Yan impressively integrates teaching into scholarship and she pushes her students to excellence through presentations at numerous regional and national conferences. She developed an extensive and innovative curriculum within a short time on our campus, including participating in the development of a new master’s program in cybersecurity and leadership.
Yan has shown her commitment to individualized instruction, including numerous internships and independent studies with students, and attended an impressive number of teaching workshops attesting to the continuous development of her pedagogy. She cares passionately about her students and their success; her name is always the first one mentioned by information technology alumni, many of whom attribute their success to the lessons they learned from her, both in subject matter and professional development.
David has excelled both as a teacher and as an educational leader. He has grown into a premier teacher in the biomedical and health informatics program while also playing a leadership role in bringing new approaches to adult education to other faculty and across the department’s courses.
Faculty throughout the health sciences and beyond have benefited greatly from David’s passion and expertise. His core strength is in teaching adult learners, and this is not limited to students but includes his peers locally and across campus. He has mentored other faculty, and he has been a proponent of “flipping the classroom” and bringing technology into the classroom to make discussions more lively and relevant. His colleagues speak highly of his impact on their teaching styles and the tools they use. Said one colleague, “His innovations in teaching have inspired me as well as many other faculty.”
Jon is passionate about philosophy and he works hard to achieve the goal of helping his students think better and more deeply about the subject. Jon finds the right balance in the classroom between seriousness and levity. A giver of thoughtful lectures, he also knows when to stop and let students lead with their questions. He is dedicated to and patient with his students, and when they meander he always finds a way to bring them back to the big questions.
In the last year, Jon has taken another step in his pedagogical journey: He applied for and got the job of the department’s teaching and learning coordinator. His job is two-fold: To direct the departmental writing center, staffed by some of its top undergraduate students, and to co-teach the department’s teaching seminar — a two-quarter-long course designed to train incoming graduate students. He has become a teacher of teachers. In the words of one of his colleagues, “He is a wonderful example of the kind of teacher that the University of Washington stands for and represents.”
Jorge is more than just an outstanding teacher; he is a person who can capture the hearts and imaginations of his students, for whom he is a source of inspiration. As a teacher of team-taught courses, Jorge has shown eagerness and respect in his excellent collaborations, which have been thoroughly successful.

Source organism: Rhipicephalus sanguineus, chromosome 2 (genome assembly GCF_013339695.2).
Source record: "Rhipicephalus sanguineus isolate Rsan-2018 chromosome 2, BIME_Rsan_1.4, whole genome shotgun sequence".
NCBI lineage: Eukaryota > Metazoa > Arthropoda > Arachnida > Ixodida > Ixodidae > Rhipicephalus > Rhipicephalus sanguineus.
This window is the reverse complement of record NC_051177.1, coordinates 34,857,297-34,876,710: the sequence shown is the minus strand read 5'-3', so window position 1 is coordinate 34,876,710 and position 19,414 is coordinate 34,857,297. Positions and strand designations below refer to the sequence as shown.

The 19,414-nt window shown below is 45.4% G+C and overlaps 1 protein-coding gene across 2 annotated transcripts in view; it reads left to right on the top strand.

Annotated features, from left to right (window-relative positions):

But what is perhaps most striking about Jorge is the depth of his concern that each of his students understand the material and find a personal connection to it. While there are many highly qualified, passionate instructors at the University of Washington, Jorge stands out due to his genuine interest in his students’ success and learning. His students speak of his exceptional personality; he is a top-notch scientist who undergraduates find accessible and approachable.
Joe has been a career-long advocate of lifelong learning and has dedicated a significant portion of his teaching, research, and entrepreneurial efforts to improving learning opportunities for working adults and other nontraditional students. His efforts are recognized worldwide and his influence on lifelong learning opportunities is widespread.
The master of science in civil engineering online program Joe conceived of, developed, co-directs and teaches is a trailblazing and ongoing successful program, one of the first such programs in the U.S. It’s effectively responsible for more than doubling the educational opportunity at the UW for this degree. These efforts have been undertaken on his own initiative, and are rooted in his belief in the value of lifelong learning and his desire to bring greater opportunity to non-matriculated working adults and non-traditional students. In short, he participates in lifelong learning because he cares and believes in it; not because it is in his job description.
Ray’s pioneering scholarship is extremely well-regarded by scientific peers, as attested to by the numerous prestigious honors he has received in a long and illustrious career.
Ray’s colleagues and collaborators treasure him for his expertise, energy and endless capacity for new ideas, and also for his uncompromising honesty and unstinting willingness to say what he thinks, even if others disagree. Time and again he has been proven right, but, as his colleague describes him, “he seems to have no interest in being right, only in making a positive contribution to the scientific process as it affects fisheries from local to global scales.” His intellectual and physical energy make outstanding contributions on innumerable issues and he stands as a living monument to the important topic of sustainability.